I wonder what ramifications this theory this will have on the future of neurology. We may soon find out that other psychiatric disorders are caused by some forms of damage to the brain (we already know about the obvious ones, like Alzheimer’s disease). Medical neuroscience may shift away from modifying neural chemical levels towards treating and rejuvenating neurons. It all goes to show how science is consistently digging up new truths and changing our world for the better. Science brought us fluoxetine and now it’s finally explaining how it actually works, creating a bridge of understanding that will hopefully help in the treatment of other disorders.

Having journeyed outwards, now we journey inwards

Wednesday, June 11th, 2008

We’ve been to Luna. Our robots have been to Venus and Mars. Our probes have visited all the planets in the solar system. But we haven’t been to Sol. Yet. NASA is planning a new mission, set to launch in 2015, to correct that little oversight. Solar Probe Plus will get within nine solar radii of Sol, taking direct measurements of the solar corona. These measurements will likely provide the answers to two of our biggest unknowns about Sol: how is the corona half a million degrees (Celcius) if the surface of the Sun is only 6000 degrees, and where does the solar wind get such high velocity from?

Solar Probe Plus is also going to be a “green” spaceship; it’ll be powered by solar energy (duhhh). The solar arrays actually have to be liquid-cooled, and they can’t be kept in the sunlight for extended periods of time, as the temperature at nine solar radii is 1400 degrees Celcius. Ouch. I hope the main heat shield works well.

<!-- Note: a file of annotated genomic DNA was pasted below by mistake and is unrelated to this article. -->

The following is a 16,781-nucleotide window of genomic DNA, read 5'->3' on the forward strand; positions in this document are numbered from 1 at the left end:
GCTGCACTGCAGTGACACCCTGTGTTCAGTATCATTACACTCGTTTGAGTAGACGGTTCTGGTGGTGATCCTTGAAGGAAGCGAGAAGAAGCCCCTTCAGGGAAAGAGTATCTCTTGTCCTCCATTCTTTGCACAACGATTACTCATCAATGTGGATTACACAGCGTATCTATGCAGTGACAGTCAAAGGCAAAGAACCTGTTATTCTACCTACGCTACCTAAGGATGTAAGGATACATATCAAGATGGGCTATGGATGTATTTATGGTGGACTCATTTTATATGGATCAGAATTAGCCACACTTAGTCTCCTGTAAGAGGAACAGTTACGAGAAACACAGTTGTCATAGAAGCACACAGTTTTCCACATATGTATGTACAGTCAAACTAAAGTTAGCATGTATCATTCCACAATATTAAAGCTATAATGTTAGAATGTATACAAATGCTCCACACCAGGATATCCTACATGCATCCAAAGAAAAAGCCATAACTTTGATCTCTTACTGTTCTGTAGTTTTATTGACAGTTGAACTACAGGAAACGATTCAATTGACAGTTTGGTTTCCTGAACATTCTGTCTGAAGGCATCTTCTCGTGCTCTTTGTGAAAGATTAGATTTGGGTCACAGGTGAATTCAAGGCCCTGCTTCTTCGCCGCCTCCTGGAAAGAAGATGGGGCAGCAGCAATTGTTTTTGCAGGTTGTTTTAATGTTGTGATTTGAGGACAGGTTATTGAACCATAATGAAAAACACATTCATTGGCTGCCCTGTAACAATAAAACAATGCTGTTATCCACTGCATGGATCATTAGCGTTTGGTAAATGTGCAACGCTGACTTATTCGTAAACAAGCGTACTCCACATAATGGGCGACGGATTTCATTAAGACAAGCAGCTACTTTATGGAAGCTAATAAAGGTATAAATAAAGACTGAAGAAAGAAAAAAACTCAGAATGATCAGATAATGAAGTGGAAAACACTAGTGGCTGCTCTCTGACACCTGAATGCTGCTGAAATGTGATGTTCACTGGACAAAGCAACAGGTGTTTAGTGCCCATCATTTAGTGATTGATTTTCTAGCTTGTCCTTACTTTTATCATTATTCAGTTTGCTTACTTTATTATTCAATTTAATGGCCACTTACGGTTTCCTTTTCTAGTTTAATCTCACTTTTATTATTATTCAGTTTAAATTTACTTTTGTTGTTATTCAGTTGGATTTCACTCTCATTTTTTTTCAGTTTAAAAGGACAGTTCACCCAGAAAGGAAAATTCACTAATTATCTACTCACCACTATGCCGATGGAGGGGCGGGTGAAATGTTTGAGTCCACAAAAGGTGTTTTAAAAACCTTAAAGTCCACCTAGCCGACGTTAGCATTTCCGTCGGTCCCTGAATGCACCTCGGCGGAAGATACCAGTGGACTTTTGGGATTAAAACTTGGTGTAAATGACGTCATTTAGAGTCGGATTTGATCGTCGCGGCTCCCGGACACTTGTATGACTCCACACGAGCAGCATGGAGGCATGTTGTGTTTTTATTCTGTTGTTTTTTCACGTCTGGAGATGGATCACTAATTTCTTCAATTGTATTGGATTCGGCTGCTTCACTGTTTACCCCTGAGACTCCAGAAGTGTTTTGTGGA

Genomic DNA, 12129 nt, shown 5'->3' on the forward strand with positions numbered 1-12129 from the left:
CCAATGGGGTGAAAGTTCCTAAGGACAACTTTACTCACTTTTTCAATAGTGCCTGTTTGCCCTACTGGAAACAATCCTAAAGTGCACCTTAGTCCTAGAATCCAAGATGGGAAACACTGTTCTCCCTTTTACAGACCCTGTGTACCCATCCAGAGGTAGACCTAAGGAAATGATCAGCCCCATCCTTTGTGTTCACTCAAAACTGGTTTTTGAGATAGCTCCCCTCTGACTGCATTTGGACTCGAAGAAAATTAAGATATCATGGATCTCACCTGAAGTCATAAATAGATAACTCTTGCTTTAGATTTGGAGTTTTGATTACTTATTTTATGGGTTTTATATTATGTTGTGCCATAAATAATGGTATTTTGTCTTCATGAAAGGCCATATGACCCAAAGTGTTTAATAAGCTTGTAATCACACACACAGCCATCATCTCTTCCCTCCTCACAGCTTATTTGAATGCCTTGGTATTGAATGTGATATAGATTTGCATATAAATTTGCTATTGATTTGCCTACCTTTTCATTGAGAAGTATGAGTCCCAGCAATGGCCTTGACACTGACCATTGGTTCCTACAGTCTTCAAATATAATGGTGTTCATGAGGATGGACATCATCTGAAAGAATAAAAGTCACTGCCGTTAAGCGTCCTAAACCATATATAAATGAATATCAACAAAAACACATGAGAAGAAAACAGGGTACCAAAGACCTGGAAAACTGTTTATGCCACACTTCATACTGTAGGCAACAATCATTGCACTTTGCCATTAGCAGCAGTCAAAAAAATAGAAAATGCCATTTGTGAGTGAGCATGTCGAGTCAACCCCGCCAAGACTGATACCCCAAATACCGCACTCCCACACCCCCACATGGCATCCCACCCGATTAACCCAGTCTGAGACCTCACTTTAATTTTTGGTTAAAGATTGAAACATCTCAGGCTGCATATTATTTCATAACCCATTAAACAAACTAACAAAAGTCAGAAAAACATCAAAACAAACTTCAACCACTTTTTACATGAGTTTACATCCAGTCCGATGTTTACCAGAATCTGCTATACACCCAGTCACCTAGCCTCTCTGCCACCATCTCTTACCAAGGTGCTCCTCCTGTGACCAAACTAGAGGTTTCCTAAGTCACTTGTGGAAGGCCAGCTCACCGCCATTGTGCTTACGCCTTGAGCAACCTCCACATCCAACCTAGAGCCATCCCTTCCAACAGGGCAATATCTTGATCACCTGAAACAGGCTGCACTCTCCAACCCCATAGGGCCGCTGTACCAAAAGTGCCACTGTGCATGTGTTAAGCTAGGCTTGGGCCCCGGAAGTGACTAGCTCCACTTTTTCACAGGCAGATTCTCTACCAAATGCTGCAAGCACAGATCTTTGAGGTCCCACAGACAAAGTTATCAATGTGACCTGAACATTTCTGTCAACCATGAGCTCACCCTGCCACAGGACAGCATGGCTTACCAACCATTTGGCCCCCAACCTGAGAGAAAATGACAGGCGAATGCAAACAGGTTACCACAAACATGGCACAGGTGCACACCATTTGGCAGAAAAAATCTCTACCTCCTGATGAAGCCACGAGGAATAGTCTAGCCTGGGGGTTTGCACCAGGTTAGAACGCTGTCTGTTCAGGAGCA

I’d also like to take this moment to encourage the use of the names “Sol” and “Luna” instead of the much more awkward phrases “The Sun” and “The Moon” in writing and in speech. Any determinate proper noun that requires a definite article is irregular, and I think should be avoided if an alternative exists. Plus, Sun and Moon aren’t even specific; there are many moons of other planets, and the central star of each solar system (not just our own) can be referred to as its sun. Consider that the sentence “I’m traveling to Earth” sounds correct, whereas “I’m traveling to Sun” does not. So, please do English a favor and elevate your language. Someday there will actually be people living on Luna, and what do you think the odds are of them putting up with the sheer awkwardness of “The Moon” on a day-to-day basis? Slim!